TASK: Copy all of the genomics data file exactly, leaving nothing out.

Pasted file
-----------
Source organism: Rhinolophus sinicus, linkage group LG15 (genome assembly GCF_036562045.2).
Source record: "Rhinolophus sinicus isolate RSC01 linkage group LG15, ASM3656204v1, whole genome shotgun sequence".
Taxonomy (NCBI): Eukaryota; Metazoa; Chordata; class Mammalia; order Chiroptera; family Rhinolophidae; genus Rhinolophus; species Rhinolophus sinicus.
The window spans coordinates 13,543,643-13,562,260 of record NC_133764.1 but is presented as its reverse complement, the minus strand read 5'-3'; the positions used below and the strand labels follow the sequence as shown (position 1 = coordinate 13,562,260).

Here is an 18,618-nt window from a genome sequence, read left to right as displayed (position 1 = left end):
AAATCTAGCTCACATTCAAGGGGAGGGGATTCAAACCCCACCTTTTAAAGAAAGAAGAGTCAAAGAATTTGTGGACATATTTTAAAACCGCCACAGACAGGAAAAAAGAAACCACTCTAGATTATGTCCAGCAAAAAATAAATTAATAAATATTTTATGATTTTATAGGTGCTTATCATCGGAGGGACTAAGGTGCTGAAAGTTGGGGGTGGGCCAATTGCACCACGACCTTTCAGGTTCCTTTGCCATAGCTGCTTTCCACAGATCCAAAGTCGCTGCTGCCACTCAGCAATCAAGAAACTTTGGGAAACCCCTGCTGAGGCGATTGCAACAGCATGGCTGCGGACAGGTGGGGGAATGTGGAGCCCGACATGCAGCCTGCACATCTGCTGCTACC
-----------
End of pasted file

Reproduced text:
Source organism: Rhinolophus sinicus, linkage group LG15 (genome assembly GCF_036562045.2).
Source record: "Rhinolophus sinicus isolate RSC01 linkage group LG15, ASM3656204v1, whole genome shotgun sequence".
Taxonomy (NCBI): Eukaryota; Metazoa; Chordata; class Mammalia; order Chiroptera; family Rhinolophidae; genus Rhinolophus; species Rhinolophus sinicus.
The window spans coordinates 13,543,643-13,562,260 of record NC_133764.1 but is presented as its reverse complement, the minus strand read 5'-3'; the positions used below and the strand labels follow the sequence as shown (position 1 = coordinate 13,562,260).

Here is an 18,618-nt window from a genome sequence, read left to right as displayed (position 1 = left end):
AAATCTAGCTCACATTCAAGGGGAGGGGATTCAAACCCCACCTTTTAAAGAAAGAAGAGTCAAAGAATTTGTGGACATATTTTAAAACCGCCACAGACAGGAAAAAAGAAACCACTCTAGATTATGTCCAGCAAAAAATAAATTAATAAATATTTTATGATTTTATAGGTGCTTATCATCGGAGGGACTAAGGTGCTGAAAGTTGGGGGTGGGCCAATTGCACCACGACCTTTCAGGTTCCTTTGCCATAGCTGCTTTCCACAGATCCAAAGTCGCTGCTGCCACTCAGCAATCAAGAAACTTTGGGAAACCCCTGCTGAGGCGATTGCAACAGCATGGCTGCGGACAGGTGGGGGAATGTGGAGCCCGACATGCAGCCTGCACATCTGCTGCTACC